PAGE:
Supposedly, a few years back, I can’t remember the exact date, Don had cancer. This cancer was killing Don and modern western medicine couldn’t cure him. The Hardmans raised a significant amount of money so Don could get alternative cancer treatment in Mexico. Yet, Don’s cancer story is not mentioned in the book. Wouldn’t a miraculous healing from deadly cancer be an important story to share? While this story isn’t shared, Laura spends thirty-two pages — almost twenty-five percent of the biography part of the book — detailing the lightning story.

Based on the amount of space given to this story, it’s safe to say that the Hardmans consider this the highlight of their time in the ministry.

July 1, 2003, finds Don and Laura holding a meeting at First Baptist Church in Forest, Ohio. Don’s sermon text for the night is I Kings 8. Laura writes:

About halfway into the message, we could hear the thunder and see the lightning through the stained glass windows, During his preaching, when a loud crack of thunder rang out, Don would say, “Yes, Lord, we are listening.” He made reference to the verse God’s voice was like thunder. (Psalms 77:18)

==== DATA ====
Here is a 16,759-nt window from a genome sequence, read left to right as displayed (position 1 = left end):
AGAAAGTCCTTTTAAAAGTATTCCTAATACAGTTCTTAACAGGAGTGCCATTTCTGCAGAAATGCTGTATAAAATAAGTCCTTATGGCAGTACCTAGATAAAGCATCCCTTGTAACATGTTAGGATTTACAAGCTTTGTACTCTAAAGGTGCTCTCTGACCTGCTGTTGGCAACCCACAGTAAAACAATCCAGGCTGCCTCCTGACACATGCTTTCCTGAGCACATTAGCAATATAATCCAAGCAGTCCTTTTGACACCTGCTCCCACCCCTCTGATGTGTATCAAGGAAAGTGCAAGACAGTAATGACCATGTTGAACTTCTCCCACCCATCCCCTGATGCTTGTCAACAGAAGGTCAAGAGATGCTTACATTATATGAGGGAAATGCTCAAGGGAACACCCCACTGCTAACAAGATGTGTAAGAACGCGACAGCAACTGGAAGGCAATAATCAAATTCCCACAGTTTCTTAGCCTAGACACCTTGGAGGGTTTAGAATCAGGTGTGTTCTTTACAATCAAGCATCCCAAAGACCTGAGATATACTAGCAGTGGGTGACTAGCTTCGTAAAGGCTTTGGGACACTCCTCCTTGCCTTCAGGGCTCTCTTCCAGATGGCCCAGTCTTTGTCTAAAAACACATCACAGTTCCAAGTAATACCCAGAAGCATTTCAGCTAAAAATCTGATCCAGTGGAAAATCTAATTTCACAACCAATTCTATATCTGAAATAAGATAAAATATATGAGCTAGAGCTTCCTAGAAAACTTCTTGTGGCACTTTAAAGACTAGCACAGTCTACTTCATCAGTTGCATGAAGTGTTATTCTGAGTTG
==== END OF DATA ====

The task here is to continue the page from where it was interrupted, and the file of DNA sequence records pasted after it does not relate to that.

All of a sudden, a lightning bolt hit the church and burnt out the sound system, blowing the light bulbs out of their sockets behind the pulpit. We could smell the burning wires but still did not know we had taken a direct hit. Not once did we lose our electricity, so Don kept preaching on Solomon’s prayer of repentance. About 20 minutes later, a women came running into the church and said, “the church is on fire.”

This event made the news, from the Findlay Republican Courier to the Toledo Blade. It was mentioned on CNN, and Don had interviews with the BBC, the NBC Today Show, and Paul Harvey. The book has several of the news stories along with a transcript of Don’s interview with Matt Lauer on the Today Show.